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Todd Parr
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This may be of no use to anyone but beginners, but this is the first batch of compost I have made that is truly excellent.  In the past I have always made compost that was "good enough".

When I started making compost a number of years ago, I read something that said “everything rots”.  Excellent, I thought, I can just pile up a bunch of organic material and wait, and I’ll have compost.  Don’t get me wrong, this works.  In my case though, it was an easy path to compost that, after a very long time, was “good enough”.  The most recent batch I made I did several things differently, and the results were great.

I made two major changes to my compost, and a number of smaller ones.  The main changes had to do with adding large amounts of coffee grounds, and quite a bit of biochar.  My bins are made of pallets, and in each bin I added 10 gals or so of used coffee grounds, and about as much biochar.  I’m not certain which of the two, or maybe both, made the difference, but after a couple months I dug into the compost and I’ve never seen so many worms.  Each scoop had literally dozens in it.  You can see and feel the life in a handful of this compost.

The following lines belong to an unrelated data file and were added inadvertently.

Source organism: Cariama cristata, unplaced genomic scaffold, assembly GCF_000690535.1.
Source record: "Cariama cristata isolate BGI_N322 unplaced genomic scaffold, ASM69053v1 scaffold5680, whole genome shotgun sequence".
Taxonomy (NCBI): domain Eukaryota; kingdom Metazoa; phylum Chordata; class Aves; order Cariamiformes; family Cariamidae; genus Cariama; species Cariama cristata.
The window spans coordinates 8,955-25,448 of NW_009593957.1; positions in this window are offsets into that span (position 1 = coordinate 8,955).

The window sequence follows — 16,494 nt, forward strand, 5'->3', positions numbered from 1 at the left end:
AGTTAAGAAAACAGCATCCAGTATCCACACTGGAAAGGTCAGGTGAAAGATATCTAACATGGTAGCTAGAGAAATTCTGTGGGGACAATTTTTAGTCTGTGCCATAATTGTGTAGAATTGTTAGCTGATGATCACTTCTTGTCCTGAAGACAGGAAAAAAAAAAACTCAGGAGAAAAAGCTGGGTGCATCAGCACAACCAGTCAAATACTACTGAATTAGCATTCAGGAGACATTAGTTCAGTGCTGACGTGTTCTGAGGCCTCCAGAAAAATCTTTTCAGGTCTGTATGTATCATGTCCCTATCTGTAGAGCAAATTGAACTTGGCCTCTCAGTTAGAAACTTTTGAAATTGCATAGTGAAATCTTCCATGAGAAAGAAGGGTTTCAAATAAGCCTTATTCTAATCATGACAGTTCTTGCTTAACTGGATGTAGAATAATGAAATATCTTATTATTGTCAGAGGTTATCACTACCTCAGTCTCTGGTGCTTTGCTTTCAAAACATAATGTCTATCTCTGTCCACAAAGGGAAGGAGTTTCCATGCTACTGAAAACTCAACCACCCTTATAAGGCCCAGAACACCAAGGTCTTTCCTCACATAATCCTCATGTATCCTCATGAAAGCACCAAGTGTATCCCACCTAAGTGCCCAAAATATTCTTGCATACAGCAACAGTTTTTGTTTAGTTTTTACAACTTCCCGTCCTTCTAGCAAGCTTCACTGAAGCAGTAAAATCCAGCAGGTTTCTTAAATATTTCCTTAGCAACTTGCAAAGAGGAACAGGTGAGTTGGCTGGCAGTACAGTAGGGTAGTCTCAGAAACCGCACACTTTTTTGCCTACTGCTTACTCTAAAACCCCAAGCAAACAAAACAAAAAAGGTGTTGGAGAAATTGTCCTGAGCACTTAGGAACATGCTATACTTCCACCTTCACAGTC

My “new” method of making compost follows.  I started with the material I brought from the chicken coop, namely, chicken manure and pine shavings.  I don’t let the manure build up in the coop, so in comparison, there was far more pine shavings than manure.  This was the first thing I did differently.  I used far more browns to greens than I have in the past.  I also didn’t “layer” the vegetation greens that I added, I sprinkled them.  I think the term “layer” is misleading when it comes to greens.  My newer piles have a brown layer, whether it is leaves, wood chips, straw, or whatever that is a few inches thick, then a sprinkling of cut grass or weeds or what have you.  If you can’t see the brown layer thru the green, it’s too thick.  So, it was manure mixed with pine shavings for part of the bin, and browns with a sprinkle of greens for the rest.  Also, I watered every brown layer to a uniform consistency as I made it.  In the past I just tried to water the entire pile when I was done and it doesn’t work nearly as well.  The pile needs a pretty tremendous amount of water as it is being built.  I would put in a layer of chicken coop material and spray it down well with the hose.  Then I ran a rake around to open the material up.  I was shocked to find that even after what seemed to be a really thorough soaking, the material would be bone-dry after the first ½ inch or so.  At each layer, I would wet it, run the rake thru, wet it again, and repeat until no dry areas could be found.  After that, a sprinkling of greens, and repeat until the bin was full.  Consistent moisture throughout.